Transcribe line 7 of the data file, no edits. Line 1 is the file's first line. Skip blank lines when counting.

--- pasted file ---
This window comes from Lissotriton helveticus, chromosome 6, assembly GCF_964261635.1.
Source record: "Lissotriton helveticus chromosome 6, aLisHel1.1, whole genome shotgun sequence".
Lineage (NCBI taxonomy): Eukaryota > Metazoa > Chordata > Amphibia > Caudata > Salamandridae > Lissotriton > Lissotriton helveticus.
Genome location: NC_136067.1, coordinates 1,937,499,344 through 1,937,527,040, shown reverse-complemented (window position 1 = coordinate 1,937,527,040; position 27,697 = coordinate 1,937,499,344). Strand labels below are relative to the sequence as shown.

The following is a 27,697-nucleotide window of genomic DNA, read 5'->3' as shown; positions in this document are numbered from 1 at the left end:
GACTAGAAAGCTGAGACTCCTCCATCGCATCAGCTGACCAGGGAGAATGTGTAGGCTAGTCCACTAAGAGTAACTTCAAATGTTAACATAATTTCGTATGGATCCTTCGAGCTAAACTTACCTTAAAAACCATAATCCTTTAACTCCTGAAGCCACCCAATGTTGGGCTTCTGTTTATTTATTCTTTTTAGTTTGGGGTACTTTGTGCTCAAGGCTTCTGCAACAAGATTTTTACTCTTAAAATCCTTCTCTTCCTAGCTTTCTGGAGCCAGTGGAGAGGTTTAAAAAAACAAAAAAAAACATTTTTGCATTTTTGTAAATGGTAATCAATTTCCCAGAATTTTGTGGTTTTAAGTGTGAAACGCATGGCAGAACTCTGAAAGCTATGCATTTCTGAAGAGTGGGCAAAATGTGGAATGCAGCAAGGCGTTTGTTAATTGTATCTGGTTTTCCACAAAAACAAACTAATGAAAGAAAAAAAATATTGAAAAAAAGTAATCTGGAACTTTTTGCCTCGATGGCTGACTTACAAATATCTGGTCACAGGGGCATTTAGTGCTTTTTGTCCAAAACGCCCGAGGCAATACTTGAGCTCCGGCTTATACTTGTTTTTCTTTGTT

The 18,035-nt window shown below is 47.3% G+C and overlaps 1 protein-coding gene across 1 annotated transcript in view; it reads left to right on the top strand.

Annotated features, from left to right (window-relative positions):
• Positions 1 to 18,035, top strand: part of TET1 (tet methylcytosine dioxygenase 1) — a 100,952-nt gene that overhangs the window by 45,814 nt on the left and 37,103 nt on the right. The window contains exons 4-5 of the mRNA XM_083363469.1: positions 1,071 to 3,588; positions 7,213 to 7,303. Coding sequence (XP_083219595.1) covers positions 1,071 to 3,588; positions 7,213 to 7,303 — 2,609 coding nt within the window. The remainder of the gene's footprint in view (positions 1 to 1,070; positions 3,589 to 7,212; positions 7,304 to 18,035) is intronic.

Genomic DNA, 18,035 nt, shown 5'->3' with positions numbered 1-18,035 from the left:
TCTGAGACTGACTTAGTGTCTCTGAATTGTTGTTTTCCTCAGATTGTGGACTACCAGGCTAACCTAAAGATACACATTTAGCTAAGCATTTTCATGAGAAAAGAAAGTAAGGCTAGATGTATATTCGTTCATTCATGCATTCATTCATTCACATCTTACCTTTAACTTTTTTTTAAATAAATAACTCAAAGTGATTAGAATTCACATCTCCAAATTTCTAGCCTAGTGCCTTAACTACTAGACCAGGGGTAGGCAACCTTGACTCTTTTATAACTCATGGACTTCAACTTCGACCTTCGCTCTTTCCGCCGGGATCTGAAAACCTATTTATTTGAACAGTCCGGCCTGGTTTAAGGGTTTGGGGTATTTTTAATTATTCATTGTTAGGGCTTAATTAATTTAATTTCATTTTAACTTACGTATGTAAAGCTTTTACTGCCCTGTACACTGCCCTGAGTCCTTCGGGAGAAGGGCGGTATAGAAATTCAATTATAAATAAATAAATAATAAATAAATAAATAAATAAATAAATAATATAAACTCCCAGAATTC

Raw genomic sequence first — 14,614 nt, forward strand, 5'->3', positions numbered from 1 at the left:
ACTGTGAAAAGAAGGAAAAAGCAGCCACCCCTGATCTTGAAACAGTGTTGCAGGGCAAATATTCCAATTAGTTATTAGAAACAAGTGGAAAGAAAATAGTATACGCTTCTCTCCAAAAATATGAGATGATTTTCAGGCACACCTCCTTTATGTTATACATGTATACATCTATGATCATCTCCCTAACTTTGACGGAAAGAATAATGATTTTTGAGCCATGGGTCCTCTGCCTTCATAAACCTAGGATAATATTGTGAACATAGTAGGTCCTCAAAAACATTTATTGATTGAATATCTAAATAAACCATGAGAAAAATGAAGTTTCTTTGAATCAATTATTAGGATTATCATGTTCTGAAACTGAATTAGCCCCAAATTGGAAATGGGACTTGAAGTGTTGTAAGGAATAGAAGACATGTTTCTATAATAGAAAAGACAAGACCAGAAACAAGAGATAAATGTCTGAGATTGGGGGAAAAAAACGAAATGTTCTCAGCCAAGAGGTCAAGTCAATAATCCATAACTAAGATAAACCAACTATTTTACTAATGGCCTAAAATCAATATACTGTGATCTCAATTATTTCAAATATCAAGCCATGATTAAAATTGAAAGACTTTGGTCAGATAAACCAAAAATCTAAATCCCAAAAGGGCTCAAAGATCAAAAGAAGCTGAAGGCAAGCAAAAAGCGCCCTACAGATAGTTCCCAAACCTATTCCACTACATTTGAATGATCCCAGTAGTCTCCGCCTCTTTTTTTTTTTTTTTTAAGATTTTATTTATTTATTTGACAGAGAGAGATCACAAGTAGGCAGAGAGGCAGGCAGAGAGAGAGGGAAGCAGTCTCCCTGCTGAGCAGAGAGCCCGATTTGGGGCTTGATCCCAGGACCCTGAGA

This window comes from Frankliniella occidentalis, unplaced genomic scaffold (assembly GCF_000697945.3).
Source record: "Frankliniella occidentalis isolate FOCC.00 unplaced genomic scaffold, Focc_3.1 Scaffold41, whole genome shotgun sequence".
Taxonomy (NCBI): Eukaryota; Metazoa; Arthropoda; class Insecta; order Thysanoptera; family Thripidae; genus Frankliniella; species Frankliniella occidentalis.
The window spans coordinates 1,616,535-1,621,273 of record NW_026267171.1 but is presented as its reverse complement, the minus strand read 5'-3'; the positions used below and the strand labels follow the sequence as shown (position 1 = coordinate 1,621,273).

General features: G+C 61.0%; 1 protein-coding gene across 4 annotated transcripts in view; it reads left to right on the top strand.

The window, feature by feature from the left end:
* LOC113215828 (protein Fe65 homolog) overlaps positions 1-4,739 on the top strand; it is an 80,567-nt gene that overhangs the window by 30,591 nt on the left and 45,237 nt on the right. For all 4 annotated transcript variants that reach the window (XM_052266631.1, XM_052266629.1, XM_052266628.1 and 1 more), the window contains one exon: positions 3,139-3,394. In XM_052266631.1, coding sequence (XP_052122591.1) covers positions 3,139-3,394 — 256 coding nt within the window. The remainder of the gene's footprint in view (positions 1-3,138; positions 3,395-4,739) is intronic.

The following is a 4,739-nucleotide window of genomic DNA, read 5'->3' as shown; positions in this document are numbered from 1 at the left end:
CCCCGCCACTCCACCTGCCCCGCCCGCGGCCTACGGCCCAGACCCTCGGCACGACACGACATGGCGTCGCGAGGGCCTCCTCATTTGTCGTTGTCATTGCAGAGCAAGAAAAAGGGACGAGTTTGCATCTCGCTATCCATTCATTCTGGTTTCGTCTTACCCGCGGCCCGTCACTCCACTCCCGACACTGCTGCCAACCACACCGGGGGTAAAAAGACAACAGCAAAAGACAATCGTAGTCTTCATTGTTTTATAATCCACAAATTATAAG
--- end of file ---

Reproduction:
The 18,035-nt window shown below is 47.3% G+C and overlaps 1 protein-coding gene across 1 annotated transcript in view; it reads left to right on the top strand.